FULL TRANSCRIPT of the Art Marketing Minute:
DISCLAIMER: The following is the output of a transcription from an audio recording of the Art Marketing Minute. Although the transcription is mostly correct, in some cases it is slightly inaccurate due to the recording and/or software transcription.

Announcer 0:02
This is the Art Marketing Minute with Eric Rhoads, author of the Amazon best selling book, “Make More Money Selling Your Art.” In the marketing minute we answer your questions to help your art career brought to you by artmarketing.com, the place to go to learn more about marketing. Now, here’s your host, arts magazine publisher, Eric Rhoads.

Eric Rhoads 0:23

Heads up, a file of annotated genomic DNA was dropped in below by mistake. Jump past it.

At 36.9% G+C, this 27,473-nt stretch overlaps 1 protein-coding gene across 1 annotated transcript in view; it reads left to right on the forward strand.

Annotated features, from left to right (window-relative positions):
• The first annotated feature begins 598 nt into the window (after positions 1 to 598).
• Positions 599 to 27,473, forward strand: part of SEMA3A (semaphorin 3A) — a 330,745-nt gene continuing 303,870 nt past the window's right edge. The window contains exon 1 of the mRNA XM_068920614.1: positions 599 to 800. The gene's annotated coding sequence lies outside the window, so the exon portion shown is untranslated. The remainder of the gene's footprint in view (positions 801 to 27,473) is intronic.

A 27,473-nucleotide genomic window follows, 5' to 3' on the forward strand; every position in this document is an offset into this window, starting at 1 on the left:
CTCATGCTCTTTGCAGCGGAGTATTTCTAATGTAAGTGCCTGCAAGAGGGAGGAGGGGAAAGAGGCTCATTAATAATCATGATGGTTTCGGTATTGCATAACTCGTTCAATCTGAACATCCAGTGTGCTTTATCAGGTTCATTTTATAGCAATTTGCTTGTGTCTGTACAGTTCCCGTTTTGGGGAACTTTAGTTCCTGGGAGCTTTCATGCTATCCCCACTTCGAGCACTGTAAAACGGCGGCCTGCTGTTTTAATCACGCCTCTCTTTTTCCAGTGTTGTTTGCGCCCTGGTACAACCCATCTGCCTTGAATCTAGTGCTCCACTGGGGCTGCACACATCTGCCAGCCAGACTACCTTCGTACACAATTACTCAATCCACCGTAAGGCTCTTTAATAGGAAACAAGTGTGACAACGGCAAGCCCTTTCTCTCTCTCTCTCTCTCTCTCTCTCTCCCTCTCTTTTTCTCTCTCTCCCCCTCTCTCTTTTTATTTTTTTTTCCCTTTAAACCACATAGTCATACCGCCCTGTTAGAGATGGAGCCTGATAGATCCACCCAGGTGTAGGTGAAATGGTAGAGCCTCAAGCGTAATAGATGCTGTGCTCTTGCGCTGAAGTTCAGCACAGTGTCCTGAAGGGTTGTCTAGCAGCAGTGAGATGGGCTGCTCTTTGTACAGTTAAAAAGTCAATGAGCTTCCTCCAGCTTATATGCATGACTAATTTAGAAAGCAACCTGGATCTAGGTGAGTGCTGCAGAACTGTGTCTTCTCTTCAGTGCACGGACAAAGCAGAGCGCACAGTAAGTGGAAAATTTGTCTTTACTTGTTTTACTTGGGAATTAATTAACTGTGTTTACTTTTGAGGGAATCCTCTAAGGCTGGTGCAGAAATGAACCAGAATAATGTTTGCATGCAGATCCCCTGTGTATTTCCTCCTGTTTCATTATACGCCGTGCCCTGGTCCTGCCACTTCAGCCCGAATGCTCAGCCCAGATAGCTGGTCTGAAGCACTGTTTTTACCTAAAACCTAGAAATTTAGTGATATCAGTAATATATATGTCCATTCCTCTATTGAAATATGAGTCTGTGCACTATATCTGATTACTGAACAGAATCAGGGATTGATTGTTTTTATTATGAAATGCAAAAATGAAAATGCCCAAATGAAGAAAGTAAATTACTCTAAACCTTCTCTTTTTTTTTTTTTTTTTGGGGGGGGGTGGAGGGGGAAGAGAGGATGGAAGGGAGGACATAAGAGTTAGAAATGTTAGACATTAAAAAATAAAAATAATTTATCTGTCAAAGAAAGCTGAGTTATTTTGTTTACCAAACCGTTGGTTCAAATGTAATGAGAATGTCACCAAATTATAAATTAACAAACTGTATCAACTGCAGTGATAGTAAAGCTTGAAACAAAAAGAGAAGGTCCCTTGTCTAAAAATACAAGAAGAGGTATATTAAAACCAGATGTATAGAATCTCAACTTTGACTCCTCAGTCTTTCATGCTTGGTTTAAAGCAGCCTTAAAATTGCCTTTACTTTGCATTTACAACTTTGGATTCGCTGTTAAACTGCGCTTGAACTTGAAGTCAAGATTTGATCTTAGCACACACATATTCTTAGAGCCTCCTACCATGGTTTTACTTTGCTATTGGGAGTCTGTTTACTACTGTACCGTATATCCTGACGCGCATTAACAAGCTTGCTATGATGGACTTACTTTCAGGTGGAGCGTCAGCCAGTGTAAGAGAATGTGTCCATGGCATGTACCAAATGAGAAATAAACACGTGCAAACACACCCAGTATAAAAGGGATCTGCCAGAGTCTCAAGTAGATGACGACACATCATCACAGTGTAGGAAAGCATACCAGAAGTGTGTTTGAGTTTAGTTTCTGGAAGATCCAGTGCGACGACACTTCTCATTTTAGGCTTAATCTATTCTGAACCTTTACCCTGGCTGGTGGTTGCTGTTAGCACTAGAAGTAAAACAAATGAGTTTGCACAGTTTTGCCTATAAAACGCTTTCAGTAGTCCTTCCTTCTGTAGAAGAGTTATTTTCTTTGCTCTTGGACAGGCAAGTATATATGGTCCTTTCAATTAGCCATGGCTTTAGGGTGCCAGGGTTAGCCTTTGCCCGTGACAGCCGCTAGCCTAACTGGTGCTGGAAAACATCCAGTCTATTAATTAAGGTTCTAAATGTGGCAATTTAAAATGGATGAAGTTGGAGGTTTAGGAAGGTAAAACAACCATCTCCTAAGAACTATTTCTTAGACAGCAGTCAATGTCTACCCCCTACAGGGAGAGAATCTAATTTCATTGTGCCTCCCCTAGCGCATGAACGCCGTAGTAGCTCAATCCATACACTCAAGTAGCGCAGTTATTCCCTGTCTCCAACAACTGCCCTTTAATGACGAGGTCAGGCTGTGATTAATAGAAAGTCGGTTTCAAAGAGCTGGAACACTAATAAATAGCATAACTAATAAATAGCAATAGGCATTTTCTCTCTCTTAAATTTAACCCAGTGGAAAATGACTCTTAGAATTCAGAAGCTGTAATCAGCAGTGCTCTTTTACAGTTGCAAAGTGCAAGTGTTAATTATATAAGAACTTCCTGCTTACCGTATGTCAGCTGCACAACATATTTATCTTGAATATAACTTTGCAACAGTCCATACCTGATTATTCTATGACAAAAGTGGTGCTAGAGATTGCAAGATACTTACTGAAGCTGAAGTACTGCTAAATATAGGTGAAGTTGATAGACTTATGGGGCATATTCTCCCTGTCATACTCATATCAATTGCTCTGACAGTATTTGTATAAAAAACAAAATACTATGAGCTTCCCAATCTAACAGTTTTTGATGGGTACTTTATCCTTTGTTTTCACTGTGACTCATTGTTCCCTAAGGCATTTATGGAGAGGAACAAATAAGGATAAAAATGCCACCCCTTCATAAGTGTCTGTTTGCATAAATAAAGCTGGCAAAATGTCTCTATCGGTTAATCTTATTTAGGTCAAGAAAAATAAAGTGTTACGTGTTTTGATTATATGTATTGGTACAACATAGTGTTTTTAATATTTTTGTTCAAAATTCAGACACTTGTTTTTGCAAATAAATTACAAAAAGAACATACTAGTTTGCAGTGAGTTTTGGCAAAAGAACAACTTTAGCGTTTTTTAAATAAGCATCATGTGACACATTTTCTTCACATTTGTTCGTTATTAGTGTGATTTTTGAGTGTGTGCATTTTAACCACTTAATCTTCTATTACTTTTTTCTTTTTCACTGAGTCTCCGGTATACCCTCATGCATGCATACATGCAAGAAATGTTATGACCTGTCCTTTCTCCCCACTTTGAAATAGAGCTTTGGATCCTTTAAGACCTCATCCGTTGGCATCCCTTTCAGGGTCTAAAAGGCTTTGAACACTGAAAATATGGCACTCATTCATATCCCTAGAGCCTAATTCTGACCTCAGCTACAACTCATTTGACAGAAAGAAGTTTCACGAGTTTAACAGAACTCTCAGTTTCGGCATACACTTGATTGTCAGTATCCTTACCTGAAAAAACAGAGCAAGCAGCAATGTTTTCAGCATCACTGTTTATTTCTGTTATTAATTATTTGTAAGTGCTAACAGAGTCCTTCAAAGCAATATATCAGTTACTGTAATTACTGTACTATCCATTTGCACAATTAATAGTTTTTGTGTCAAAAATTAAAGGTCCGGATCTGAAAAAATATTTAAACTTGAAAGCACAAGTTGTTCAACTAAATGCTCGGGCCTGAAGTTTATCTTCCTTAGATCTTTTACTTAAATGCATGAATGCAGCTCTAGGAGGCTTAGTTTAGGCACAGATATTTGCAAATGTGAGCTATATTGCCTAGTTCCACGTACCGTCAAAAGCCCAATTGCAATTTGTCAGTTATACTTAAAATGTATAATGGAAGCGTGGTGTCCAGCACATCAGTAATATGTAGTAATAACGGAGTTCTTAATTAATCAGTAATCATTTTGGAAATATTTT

Thank you Jim Kipping. And thank you for joining us today. My goal is to eliminate the idea of the starving artists. So let’s get right to today’s questions. Here’s a question from Rich in Tucson, Arizona. He says I’ve been a professional artist for years but I’ve hit a price ceiling. Gallery owners have told me they need to keep my price low and have discouraged me from raising prices. How do I change this? Well, Rich, you’ve got a couple of options. One option is not to raise your prices and to increase your volume. If they can sell more volume, whether Not they can. That’s a discussion you want to have with them. But everything about prices psychological price is tricky business, lots of great books on pricing. And I’m not sure I can answer this the way you want me to. But here goes I’m going to try. First gallery people know their audiences and they know what they can get. Or at least that’s what they believe. They have put you into a price box that they think they can get for you. Now you might be able to talk to them and edge your prices up gradually by 10 to 15% a year. And I like to see artists increase their prices every year anyway. But if you’re not selling, increasing your prices isn’t going to necessarily make it better. Now, you should, though, have this discussion with a gallery. If they believe that they’re not going to get the increased price. They’re not likely to push you. They might even push you out of the gallery. So you have a couple of choices, trust them and ask them to help you gradually raise your prices. Or you have to experiment, see what happens. Maybe they’ll do that with, you know, say, hey, let’s raise the prices and see what happens. But if you’re doing that your prices have to be the same online everywhere, they’re gonna find you, like if they’re gonna look you up in another gallery, and it’s an eight by 10 painting, it better be the same price as the eight by 10. everywhere because people do that, as you know, you do it, I do it. The other thing is, you might have to change galleries. Now. I want you to respect your gallery and have a discussion with them before you do that, because they work very hard on your behalf or at least they should. But I know an artist who had this problem with three galleries. She had kind of got boxed into a price. They weren’t raising their prices. She talked to them. They didn’t want to raise her prices anymore. So she thought What do I do? Well, she had heard from some other galleries who wanted her in she contacted some other galleries who wanted her in and she said, Okay, here’s the price range I want to get and they went Oh, that’s No problem. As a matter of fact, we could get a little bit more. So they set a new price. She terminated a relationship with the old galleries and went to New galleries that believed they could get the price and in fact they did. So that’s kind of how this all works. But again, try to trust your gallery try to have a relationship and a dialogue with them. They do typically work very hard for you.